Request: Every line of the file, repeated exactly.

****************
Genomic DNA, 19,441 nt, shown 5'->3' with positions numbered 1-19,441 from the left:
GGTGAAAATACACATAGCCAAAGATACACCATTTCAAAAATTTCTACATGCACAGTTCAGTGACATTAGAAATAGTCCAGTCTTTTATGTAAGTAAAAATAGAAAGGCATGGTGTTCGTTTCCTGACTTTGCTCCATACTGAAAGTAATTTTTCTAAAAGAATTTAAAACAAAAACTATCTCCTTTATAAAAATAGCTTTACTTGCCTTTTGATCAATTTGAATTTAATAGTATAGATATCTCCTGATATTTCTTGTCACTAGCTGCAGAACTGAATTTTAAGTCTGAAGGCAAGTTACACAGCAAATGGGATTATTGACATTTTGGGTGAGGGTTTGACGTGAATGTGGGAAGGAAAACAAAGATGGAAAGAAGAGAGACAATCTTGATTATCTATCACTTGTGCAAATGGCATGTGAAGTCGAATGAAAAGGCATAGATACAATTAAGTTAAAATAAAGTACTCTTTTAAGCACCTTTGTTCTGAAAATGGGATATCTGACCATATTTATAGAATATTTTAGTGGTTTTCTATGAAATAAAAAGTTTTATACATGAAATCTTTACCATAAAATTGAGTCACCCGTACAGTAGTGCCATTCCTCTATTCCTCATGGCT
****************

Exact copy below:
Genomic DNA, 19,441 nt, shown 5'->3' with positions numbered 1-19,441 from the left:
GGTGAAAATACACATAGCCAAAGATACACCATTTCAAAAATTTCTACATGCACAGTTCAGTGACATTAGAAATAGTCCAGTCTTTTATGTAAGTAAAAATAGAAAGGCATGGTGTTCGTTTCCTGACTTTGCTCCATACTGAAAGTAATTTTTCTAAAAGAATTTAAAACAAAAACTATCTCCTTTATAAAAATAGCTTTACTTGCCTTTTGATCAATTTGAATTTAATAGTATAGATATCTCCTGATATTTCTTGTCACTAGCTGCAGAACTGAATTTTAAGTCTGAAGGCAAGTTACACAGCAAATGGGATTATTGACATTTTGGGTGAGGGTTTGACGTGAATGTGGGAAGGAAAACAAAGATGGAAAGAAGAGAGACAATCTTGATTATCTATCACTTGTGCAAATGGCATGTGAAGTCGAATGAAAAGGCATAGATACAATTAAGTTAAAATAAAGTACTCTTTTAAGCACCTTTGTTCTGAAAATGGGATATCTGACCATATTTATAGAATATTTTAGTGGTTTTCTATGAAATAAAAAGTTTTATACATGAAATCTTTACCATAAAATTGAGTCACCCGTACAGTAGTGCCATTCCTCTATTCCTCATGGCT